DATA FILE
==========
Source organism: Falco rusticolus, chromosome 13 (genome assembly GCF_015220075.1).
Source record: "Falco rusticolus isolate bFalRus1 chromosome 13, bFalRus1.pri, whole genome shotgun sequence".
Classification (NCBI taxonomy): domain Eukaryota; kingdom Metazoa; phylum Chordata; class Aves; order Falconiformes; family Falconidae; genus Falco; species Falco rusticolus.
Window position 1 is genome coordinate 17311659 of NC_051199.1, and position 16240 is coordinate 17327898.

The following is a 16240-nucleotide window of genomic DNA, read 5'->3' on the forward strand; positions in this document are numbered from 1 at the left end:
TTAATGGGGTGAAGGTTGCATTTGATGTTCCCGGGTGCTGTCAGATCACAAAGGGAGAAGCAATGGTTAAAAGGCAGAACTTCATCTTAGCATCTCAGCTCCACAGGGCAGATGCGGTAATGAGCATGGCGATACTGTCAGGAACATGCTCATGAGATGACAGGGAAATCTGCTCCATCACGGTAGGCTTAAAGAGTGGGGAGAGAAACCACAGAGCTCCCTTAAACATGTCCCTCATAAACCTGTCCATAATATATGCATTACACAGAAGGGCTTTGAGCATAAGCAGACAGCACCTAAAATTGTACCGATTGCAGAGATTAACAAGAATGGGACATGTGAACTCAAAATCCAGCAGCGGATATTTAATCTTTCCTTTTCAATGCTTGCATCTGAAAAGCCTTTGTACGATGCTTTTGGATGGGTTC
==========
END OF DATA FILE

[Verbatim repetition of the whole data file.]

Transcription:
Source organism: Falco rusticolus, chromosome 13 (genome assembly GCF_015220075.1).
Source record: "Falco rusticolus isolate bFalRus1 chromosome 13, bFalRus1.pri, whole genome shotgun sequence".
Classification (NCBI taxonomy): domain Eukaryota; kingdom Metazoa; phylum Chordata; class Aves; order Falconiformes; family Falconidae; genus Falco; species Falco rusticolus.
Window position 1 is genome coordinate 17311659 of NC_051199.1, and position 16240 is coordinate 17327898.

The following is a 16240-nucleotide window of genomic DNA, read 5'->3' on the forward strand; positions in this document are numbered from 1 at the left end:
TTAATGGGGTGAAGGTTGCATTTGATGTTCCCGGGTGCTGTCAGATCACAAAGGGAGAAGCAATGGTTAAAAGGCAGAACTTCATCTTAGCATCTCAGCTCCACAGGGCAGATGCGGTAATGAGCATGGCGATACTGTCAGGAACATGCTCATGAGATGACAGGGAAATCTGCTCCATCACGGTAGGCTTAAAGAGTGGGGAGAGAAACCACAGAGCTCCCTTAAACATGTCCCTCATAAACCTGTCCATAATATATGCATTACACAGAAGGGCTTTGAGCATAAGCAGACAGCACCTAAAATTGTACCGATTGCAGAGATTAACAAGAATGGGACATGTGAACTCAAAATCCAGCAGCGGATATTTAATCTTTCCTTTTCAATGCTTGCATCTGAAAAGCCTTTGTACGATGCTTTTGGATGGGTTC